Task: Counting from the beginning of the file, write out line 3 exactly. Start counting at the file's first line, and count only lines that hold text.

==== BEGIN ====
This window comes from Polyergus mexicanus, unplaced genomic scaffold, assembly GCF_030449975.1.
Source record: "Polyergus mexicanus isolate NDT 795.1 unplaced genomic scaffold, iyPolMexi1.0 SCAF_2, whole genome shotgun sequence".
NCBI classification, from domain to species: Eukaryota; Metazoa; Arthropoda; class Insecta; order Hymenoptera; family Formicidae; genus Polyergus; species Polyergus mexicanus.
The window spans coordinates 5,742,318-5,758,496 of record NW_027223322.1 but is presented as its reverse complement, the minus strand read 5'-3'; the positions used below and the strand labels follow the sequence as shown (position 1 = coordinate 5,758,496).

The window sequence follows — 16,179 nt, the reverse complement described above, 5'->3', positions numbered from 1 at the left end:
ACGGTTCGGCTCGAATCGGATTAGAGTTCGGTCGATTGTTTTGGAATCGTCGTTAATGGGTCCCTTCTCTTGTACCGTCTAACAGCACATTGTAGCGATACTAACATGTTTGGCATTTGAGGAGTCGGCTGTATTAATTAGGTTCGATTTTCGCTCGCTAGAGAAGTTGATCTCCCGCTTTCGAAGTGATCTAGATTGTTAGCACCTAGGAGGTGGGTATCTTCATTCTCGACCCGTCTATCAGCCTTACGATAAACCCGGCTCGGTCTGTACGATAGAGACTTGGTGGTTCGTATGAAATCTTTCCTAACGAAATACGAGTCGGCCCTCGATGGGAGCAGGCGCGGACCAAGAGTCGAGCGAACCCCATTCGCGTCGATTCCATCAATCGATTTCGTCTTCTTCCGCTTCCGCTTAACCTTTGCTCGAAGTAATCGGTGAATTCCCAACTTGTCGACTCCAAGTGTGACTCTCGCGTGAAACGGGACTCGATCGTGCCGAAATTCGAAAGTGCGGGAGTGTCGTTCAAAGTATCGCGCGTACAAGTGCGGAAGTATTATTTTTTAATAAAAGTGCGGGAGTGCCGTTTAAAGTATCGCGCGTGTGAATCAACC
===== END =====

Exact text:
NCBI classification, from domain to species: Eukaryota; Metazoa; Arthropoda; class Insecta; order Hymenoptera; family Formicidae; genus Polyergus; species Polyergus mexicanus.